Four young-adult male rhesus monkeys (Macaca mulatta) weighing from 4 to 6 kg were used for PET measurements. The monkeys were trained for the protocol as described previously [21]. The magnetic resonance images (MRI) of all monkeys were obtained with a Toshiba MRT-50A/II (0.5T) under anesthesia with pentobarbital. The stereotactic coordinates of PET and MRI were adjusted based on the orbitomeatal (OM) line with monkeys secured in a specially designed head holder [47]. At least 1 month before the PET study, an acrylic plate, with which the monkey was fixed to the monkey chair, was attached to the head under pentobarbital anesthesia as described previously [48].

PET data were collected on a high-resolution PET scanner (SHR-7700; Hamamatsu Photonics K.K., Hamamatsu, Japan). The camera consists of 16 detector rings and acquires 20 slices at a center-to-center interval of 3.6 mm with a transaxial resolution of 2.6 mm full width at half maximum [49]. After an overnight fast, the monkey was fixed to the monkey chair with stereotactic coordinates aligned parallel to the OM line. A cannula was implanted in the posterior tibial vein, and [11C]A-582941 or [11C]A-844606 (1152–1336 MBq/26.8–63.1 nmol) was injected into the monkey through the venous cannula. PET images were acquired over 91 min (10 sec ×6 frames, 30 sec ×6 frames, 1 min ×12 frames, and 3 min ×25 frames). PET scans were reconstructed using a filtered backprojection method in a 100×100 matrix, with a voxel size of 1.2 mm ×1.2 mm ×3.6 mm. Summed image of late phase (from 70 to 91 min post-injection) was calculated as a static SUV (activity/ml tissue)/(injected activity/g body weight) image. Each MRI was coregistered to an early (from 0 to 20 min) summed image using normalized mutual information, and ROIs were placed on the summed image with reference to the coregistered MRI. Three monkeys underwent [11C]A-582941 scan morning, and then two of the three monkeys underwent [11C]A-844606 afternoon (baseline). Within 6 months the last one of the three monkeys underwent two [11C]A-844606 scans in the baseline (morning) and blocking (afternoon) conditions 30 min after injection of SSR180711 (5.0 mg/kg, i.v.), and the fourth monkey underwent two [11C]A-582941 scans in the baseline and blocking conditions in the same way. Due to the very short half-life of 11C (20.4 min), a time lag of at least 3 hours between the two PET scans in an individual monkey in the same day provided a sufficient decay time of radioactivity (approximately 1/400 of the injected dose). Therefore, the level of radioactivity associated with the previous injection of labeled compound did not interfere with the next scan, as previously reported [50], [51].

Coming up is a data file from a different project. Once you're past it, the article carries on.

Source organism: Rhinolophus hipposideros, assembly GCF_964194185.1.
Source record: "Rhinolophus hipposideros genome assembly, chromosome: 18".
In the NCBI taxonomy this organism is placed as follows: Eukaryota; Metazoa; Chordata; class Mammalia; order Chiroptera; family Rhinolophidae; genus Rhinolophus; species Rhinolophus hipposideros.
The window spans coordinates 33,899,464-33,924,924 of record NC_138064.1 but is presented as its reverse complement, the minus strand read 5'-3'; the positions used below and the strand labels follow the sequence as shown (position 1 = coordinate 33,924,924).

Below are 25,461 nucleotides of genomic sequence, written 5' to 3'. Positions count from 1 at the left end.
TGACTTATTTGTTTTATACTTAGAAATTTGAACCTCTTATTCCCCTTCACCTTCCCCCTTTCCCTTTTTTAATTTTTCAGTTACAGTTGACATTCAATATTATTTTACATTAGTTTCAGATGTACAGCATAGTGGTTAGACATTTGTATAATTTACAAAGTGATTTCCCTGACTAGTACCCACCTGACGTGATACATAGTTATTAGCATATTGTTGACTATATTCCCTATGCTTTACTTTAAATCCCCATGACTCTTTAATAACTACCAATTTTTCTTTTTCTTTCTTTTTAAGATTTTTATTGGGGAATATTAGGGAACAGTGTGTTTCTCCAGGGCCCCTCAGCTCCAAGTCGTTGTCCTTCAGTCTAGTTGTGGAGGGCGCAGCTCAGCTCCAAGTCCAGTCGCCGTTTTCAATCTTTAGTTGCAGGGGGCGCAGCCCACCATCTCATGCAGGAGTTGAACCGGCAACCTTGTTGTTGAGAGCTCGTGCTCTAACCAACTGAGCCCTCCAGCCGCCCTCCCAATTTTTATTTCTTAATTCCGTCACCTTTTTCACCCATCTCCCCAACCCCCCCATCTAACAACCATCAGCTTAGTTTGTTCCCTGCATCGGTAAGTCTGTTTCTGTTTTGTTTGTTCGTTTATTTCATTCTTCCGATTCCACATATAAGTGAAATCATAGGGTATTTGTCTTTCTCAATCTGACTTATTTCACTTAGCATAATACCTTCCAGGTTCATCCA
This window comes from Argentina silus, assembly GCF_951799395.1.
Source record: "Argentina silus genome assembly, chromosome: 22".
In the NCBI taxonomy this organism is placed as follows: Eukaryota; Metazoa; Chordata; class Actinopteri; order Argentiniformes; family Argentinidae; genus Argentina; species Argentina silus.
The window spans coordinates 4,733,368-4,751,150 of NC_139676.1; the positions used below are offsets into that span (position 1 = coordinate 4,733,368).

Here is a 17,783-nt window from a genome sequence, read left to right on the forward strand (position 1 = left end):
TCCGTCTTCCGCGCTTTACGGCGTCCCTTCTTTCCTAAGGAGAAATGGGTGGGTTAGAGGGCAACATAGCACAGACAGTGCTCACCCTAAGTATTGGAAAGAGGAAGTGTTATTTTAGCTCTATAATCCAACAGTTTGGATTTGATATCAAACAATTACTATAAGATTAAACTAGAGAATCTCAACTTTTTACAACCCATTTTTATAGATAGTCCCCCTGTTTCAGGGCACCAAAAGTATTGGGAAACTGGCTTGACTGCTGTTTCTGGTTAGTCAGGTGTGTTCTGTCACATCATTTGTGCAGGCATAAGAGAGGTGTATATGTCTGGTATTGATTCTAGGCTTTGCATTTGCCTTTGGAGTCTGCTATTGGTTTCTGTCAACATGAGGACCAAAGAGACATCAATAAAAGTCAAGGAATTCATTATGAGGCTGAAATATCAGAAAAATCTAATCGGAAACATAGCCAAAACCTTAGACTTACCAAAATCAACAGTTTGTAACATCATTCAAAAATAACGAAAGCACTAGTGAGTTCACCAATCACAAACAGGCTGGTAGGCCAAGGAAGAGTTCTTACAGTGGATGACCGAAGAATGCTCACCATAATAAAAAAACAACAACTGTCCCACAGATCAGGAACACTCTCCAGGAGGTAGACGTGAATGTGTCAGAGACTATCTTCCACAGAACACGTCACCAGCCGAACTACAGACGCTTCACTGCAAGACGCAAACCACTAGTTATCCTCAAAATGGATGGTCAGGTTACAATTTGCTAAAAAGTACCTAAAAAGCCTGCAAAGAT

For the semi-quantitative analysis of PET data, arterial samples were obtained every 8 sec from injection to 64 sec, and then again at 1.5, 2.5, 4, 6, 10, 20, 30, 45, 60, and 90 min after each tracer injection. Blood samples were centrifuged to separate the plasma, weighed, and subjected to radioactivity measurement. For metabolite analysis, methanol was added to some plasma samples, the resulting solutions were centrifuged, and the supernatants were developed with TLC plates (AL SIL G/UV; Whatman, Kent, UK) using a mobile phase of dichloromethane/diethyl ether/ethanol/triethylamine (20/20/2/2, v/v/v/v). At each sampling time point, the ratio of radioactivity in the unmetabolized fraction to that in the total plasma (metabolite plus unmetabolite) was determined using a phosphoimaging plate (BAS-1500 MAC; Fuji Film Co., Tokyo, Japan). The pTACs corrected for metabolite were obtained. The tTACs in each region of interest (ROI) in the brain were calculated as the %ID/ml or as a standardized uptake value (SUV), (activity/ml tissue)/(injected activity/g body weight). Using the tTACs and the metabolite-corrected pTAC, the VT for each tracer was evaluated by Logan graphical analysis [52].

Statistical Analysis

A one-way analysis of variance (ANOVA) with Bonferroni's post-hoc tests was used in comparing treated groups to controls. Differences with a p value<0.05 were considered to be statistically significant.

Acknowledgments

We thank Mr. Kunpei Hayashi for technical assistance.

Author Contributions

Conceived and designed the experiments: JT KH. Performed the experiments: JT KI MS JW SN HT. Analyzed the data: JT MS JW KH. Contributed reagents/materials/analysis tools: JT KI KH. Wrote the paper: JT KH.